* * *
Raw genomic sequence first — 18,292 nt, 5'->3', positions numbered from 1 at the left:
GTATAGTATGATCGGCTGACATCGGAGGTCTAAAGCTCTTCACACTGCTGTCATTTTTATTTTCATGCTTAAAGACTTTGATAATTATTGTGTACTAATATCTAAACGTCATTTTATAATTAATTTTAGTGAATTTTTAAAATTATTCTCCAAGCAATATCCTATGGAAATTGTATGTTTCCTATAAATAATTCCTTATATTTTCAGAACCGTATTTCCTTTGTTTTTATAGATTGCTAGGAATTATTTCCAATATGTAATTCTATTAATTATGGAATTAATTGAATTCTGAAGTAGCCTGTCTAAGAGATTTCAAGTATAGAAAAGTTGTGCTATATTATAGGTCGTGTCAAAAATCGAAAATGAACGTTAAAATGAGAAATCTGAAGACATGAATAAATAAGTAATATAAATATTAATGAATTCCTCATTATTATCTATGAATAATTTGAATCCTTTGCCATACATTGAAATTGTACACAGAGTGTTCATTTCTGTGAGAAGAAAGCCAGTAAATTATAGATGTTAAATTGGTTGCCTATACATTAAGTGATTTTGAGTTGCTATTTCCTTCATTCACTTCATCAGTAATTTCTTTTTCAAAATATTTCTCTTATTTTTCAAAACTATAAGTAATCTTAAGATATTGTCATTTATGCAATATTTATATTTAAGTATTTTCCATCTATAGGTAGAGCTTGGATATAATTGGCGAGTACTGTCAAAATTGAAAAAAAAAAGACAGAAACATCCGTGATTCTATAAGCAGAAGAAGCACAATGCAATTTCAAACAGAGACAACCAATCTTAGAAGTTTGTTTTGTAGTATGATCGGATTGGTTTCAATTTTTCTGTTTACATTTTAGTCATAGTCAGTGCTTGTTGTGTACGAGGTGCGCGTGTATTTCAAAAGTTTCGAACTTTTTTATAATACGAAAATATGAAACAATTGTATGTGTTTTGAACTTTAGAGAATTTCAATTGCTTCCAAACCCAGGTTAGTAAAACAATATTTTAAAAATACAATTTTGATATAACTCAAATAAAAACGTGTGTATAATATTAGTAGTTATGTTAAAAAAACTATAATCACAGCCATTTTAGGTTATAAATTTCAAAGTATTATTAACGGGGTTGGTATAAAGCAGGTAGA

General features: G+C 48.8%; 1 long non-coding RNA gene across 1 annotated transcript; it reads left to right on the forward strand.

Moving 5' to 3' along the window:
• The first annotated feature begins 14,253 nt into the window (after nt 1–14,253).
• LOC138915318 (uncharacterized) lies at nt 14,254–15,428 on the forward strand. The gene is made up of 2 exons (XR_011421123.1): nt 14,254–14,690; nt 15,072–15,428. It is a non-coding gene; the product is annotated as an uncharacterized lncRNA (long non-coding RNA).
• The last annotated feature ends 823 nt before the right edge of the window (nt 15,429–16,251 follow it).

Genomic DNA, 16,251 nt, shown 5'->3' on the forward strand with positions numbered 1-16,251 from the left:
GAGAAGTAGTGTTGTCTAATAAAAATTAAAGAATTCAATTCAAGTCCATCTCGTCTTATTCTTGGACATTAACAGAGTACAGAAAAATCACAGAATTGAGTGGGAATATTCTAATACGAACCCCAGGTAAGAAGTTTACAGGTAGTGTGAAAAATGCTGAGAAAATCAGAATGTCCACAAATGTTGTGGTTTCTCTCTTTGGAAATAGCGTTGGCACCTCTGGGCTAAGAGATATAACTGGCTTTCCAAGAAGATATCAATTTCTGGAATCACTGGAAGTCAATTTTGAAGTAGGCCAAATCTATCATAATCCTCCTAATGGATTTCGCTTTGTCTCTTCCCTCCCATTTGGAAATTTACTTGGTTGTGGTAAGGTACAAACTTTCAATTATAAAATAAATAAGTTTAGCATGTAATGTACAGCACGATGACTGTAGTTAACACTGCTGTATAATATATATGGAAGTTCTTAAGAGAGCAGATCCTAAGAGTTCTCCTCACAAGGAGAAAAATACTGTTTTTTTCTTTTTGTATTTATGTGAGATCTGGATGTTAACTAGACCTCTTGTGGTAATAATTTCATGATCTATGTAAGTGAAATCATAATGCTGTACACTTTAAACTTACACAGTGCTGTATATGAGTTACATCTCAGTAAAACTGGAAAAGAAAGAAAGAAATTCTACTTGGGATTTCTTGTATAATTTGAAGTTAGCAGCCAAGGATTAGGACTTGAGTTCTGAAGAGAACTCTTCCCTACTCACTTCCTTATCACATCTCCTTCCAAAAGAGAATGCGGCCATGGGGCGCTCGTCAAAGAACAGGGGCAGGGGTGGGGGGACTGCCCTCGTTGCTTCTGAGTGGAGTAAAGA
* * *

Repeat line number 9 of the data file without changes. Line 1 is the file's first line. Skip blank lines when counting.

GAGAAGTAGTGTTGTCTAATAAAAATTAAAGAATTCAATTCAAGTCCATCTCGTCTTATTCTTGGACATTAACAGAGTACAGAAAAATCACAGAATTGAGTGGGAATATTCTAATACGAACCCCAGGTAAGAAGTTTACAGGTAGTGTGAAAAATGCTGAGAAAATCAGAATGTCCACAAATGTTGTGGTTTCTCTCTTTGGAAATAGCGTTGGCACCTCTGGGCTAAGAGATATAACTGGCTTTCCAAGAAGATATCAATTTCTGGAATCACTGGAAGTCAATTTTGAAGTAGGCCAAATCTATCATAATCCTCCTAATGGATTTCGCTTTGTCTCTTCCCTCCCATTTGGAAATTTACTTGGTTGTGGTAAGGTACAAACTTTCAATTATAAAATAAATAAGTTTAGCATGTAATGTACAGCACGATGACTGTAGTTAACACTGCTGTATAATATATATGGAAGTTCTTAAGAGAGCAGATCCTAAGAGTTCTCCTCACAAGGAGAAAAATACTGTTTTTTTCTTTTTGTATTTATGTGAGATCTGGATGTTAACTAGACCTCTTGTGGTAATAATTTCATGATCTATGTAAGTGAAATCATAATGCTGTACACTTTAAACTTACACAGTGCTGTATATGAGTTACATCTCAGTAAAACTGGAAAAGAAAGAAAGAAATTCTACTTGGGATTTCTTGTATAATTTGAAGTTAGCAGCCAAGGATTAGGACTTGAGTTCTGAAGAGAACTCTTCCCTACTCACTTCCTTATCACATCTCCTTCCAAAAGAGAATGCGGCCATGGGGCGCTCGTCAAAGAACAGGGGCAGGGGTGGGGGGACTGCCCTCGTTGCTTCTGAGTGGAGTAAAGA